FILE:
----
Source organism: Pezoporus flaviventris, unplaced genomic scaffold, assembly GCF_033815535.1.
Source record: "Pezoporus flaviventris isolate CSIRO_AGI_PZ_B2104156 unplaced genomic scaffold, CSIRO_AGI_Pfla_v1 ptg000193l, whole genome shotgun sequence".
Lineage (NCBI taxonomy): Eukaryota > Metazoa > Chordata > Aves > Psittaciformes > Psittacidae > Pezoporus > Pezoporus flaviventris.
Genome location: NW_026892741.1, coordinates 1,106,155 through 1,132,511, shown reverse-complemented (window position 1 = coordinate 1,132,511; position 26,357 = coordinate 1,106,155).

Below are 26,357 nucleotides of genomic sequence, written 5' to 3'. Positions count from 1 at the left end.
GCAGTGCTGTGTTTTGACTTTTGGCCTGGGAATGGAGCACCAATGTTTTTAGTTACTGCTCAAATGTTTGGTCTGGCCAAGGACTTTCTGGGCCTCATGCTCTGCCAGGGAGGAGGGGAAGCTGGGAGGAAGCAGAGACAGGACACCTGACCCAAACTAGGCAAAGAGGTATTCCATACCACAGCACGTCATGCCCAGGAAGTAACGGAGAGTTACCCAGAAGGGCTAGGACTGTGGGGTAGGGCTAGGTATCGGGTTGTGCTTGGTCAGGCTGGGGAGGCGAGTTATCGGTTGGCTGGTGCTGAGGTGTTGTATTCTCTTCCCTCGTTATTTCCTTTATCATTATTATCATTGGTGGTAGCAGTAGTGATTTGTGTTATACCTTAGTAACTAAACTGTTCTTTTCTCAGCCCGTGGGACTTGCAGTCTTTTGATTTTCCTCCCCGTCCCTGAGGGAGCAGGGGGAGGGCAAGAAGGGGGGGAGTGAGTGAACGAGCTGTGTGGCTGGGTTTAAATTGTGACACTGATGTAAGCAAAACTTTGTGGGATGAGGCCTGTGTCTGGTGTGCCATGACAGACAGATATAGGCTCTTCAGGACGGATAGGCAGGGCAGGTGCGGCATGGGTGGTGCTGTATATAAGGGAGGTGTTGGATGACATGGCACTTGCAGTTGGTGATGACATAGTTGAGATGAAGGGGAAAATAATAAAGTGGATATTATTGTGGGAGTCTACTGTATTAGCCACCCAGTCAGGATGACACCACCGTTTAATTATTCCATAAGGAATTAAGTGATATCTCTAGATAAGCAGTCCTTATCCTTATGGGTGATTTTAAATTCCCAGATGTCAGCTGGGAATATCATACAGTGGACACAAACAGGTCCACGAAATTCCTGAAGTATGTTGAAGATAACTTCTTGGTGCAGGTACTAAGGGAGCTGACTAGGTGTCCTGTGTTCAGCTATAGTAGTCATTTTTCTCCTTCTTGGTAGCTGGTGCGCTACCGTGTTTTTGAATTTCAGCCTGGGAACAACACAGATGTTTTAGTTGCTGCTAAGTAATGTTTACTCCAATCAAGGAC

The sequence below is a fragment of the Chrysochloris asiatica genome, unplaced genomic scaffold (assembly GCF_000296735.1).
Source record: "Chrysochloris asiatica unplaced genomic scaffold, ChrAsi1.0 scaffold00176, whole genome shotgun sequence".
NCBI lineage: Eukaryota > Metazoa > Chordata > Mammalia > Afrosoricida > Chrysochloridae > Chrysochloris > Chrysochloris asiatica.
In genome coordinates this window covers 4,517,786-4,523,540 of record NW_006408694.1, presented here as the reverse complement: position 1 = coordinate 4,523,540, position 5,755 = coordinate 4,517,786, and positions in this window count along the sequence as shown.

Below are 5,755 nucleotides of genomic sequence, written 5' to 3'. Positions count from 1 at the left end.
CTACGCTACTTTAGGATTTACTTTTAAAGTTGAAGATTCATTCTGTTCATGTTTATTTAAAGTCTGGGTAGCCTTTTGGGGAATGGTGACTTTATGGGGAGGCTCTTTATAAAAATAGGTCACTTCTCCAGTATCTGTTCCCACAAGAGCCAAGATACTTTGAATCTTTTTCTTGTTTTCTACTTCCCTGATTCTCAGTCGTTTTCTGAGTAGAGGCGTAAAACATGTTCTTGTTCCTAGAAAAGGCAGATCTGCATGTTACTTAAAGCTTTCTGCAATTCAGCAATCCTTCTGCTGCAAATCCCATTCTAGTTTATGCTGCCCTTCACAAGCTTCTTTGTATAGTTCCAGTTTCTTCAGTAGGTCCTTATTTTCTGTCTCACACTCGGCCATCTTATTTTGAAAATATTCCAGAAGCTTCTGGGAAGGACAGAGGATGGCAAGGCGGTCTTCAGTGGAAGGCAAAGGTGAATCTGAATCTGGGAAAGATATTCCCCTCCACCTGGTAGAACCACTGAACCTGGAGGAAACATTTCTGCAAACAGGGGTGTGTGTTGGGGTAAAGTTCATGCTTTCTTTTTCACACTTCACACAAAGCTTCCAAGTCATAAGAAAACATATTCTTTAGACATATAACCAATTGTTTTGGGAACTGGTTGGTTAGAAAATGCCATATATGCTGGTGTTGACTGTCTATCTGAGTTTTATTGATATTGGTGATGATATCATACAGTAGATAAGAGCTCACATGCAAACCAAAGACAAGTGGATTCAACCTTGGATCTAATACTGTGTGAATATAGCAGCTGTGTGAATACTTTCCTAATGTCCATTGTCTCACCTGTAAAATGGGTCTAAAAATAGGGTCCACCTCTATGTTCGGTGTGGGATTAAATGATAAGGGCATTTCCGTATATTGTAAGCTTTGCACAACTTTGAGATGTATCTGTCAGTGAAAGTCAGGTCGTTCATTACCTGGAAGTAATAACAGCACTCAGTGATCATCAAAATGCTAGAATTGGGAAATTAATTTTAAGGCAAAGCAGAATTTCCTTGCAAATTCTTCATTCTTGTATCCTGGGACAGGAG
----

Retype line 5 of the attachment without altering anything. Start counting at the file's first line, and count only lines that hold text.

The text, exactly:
Below are 26,357 nucleotides of genomic sequence, written 5' to 3'. Positions count from 1 at the left end.